A peak marital experience Inaugurated in June, the nuptial gondola is a charming addition to the wedding services offered by the Berghaus Rellerli, which has been in the business of matrimony for many years. The gondola can be personalized with floral arrangements or romantic decorations, in keeping with the theme of your wedding and complimenting the beautiful vistas. The Berghaus Rellerli boasts a magnificent Alpine setting for up to 300 guests, including an oversized terrace with a stunning panorama of 2000-metre peaks. The simple yet elegant interior can be dressed up or down to accommodate all styles. Book your gondola early Due to its growing popularity, the gondola should be booked at least six months in advance with the authorities in Thun.
2013 Openings for Civil Wedding Ceremonies on the Rellerli For information on ofﬁcial procedures and formalities for civil ceremonies, contact: Zivilstandskreis Oberland West, Thun, 031 635 43 00 or www.pom.be.ch / Berghaus Rellerli, 033 748 87 22 or www.berghaus-rellerli.ch
Special Advertising Section
Dedicated Concierge Service Arrives in Gstaad Imagine coming home to fresh ﬂowers on the table, gourmet food in the refrigerator and your favourite champagne on ice. Now that’s service – and it’s that kind of extraordinary service provided by de Lucy’s Lifestyle Management & Concierge Services here in Gstaad.
in London in search of a more tranquil way of life. It was the best decision I ever made and looking out of the window to such exceptional views every day is a constant reminder of this. I love the authenticity of the area; its traditions, its produce and of course, its people.”
Founder Isabelle de Lucy has designed her concierge service to match the high level of luxury synonymous with the Gstaad region itself. Drawing on her experience at renowned five-star hotels in London as well as her intimate familiarity with the Saanenland, the seasoned hospitality industry insider relies on her extensive range of international contacts and trusted local suppliers to offer the ultimate in lifestyle management and concierge services.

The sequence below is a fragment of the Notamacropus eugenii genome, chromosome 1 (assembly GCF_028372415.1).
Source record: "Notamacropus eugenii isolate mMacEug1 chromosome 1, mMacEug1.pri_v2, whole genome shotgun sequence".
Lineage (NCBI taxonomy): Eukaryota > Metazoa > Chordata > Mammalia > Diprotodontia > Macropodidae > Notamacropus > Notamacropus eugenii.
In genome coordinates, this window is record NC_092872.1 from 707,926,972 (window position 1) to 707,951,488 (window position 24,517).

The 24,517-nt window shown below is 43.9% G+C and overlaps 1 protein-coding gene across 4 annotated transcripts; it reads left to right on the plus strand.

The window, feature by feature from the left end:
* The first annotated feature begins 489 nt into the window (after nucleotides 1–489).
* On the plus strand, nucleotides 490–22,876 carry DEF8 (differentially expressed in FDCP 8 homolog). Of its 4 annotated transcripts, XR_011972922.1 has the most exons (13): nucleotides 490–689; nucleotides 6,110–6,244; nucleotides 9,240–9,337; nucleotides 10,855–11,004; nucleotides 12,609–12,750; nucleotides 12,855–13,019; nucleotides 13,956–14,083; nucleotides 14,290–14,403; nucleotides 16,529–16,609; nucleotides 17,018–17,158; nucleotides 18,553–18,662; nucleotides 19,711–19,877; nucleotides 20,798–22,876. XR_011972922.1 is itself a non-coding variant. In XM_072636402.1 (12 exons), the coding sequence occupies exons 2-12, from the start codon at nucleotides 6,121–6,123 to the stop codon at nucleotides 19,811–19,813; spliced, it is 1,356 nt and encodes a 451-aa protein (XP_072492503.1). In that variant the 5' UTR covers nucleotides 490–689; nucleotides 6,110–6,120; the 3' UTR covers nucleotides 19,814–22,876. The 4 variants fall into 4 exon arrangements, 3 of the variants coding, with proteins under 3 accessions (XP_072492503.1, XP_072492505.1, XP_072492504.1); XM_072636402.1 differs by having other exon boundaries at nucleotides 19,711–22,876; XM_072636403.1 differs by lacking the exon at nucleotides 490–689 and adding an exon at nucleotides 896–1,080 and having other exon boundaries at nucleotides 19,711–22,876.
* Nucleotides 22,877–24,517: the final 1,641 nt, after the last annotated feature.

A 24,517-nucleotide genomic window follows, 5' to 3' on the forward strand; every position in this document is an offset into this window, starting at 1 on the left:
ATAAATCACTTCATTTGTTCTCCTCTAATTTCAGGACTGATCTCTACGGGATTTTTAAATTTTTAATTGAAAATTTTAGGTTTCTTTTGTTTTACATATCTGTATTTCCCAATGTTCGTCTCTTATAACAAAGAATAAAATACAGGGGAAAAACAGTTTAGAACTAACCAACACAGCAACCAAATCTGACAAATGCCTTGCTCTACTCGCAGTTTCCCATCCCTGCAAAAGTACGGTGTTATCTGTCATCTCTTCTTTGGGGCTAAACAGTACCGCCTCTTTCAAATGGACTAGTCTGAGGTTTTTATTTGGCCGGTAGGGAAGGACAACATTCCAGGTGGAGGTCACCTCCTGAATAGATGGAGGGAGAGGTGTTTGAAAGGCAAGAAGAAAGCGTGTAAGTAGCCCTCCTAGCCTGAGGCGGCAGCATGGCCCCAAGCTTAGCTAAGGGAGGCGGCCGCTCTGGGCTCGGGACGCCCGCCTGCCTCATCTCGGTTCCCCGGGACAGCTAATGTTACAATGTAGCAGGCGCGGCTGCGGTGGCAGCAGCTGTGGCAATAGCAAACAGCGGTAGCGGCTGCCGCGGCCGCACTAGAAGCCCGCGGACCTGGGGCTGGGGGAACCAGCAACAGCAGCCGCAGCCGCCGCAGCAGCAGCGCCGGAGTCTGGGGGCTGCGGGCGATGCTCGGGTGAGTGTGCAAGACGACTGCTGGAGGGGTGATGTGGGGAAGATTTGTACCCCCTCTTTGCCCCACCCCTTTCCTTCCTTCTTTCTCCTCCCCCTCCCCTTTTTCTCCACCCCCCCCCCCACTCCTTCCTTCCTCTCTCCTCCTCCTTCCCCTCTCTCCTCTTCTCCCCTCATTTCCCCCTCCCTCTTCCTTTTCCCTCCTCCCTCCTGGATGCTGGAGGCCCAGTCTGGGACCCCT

Service with a smile In starting de Lucy’s Lifestyle Management & Concierge Services, Isabelle believes that she’s filling a void in the concierge business here in Gstaad. For many second homeowners, it can be nearly impossible to keep an eye on their property whilst they are abroad. When they arrive in the Saanenland, they are often overwhelmed by an endless list of chores; thus diminishing the great pleasure of owning a chalet or an apartment in this beautiful place.
There’s no place like the Saanenland While her family have been vacationing here for more than 50 years, Isabelle moved to the Gstaad region permanently five years ago. She joined the staff at the Hotel Bellevue and worked for a local real estate and property management firm here before opening her business. “Making my home in the Saanenland was a natural choice given my husband’s family connection to the area,” states Isabelle de Lucy. “He spent many a happy family holiday in Gstaad and Château-d’Oex, and we both eventually decided to leave the rat race
de Lucy’s relieve clients of all this headache – Isabelle’s discreet and efficient service encompasses everything from housecleaning, stocking the fridge, checking the post and paying bills, to organising travel arrangements, planning and coordinating dinner parties, and even redecorating.
“ With a ‘de Lucy’s’ membership I was given the gift of time to enjoy the ﬁner things in life. I just took up golf last week!” New member Isabelle happily admits that she is a perfectionist when it comes to sourcing “the best of everything” – from the best plumbers and architects to the finest food and wine to be had in the Saanenland. You’re number one As a client of de Lucy’s Lifestyle Management & Concierge Services, you enjoy access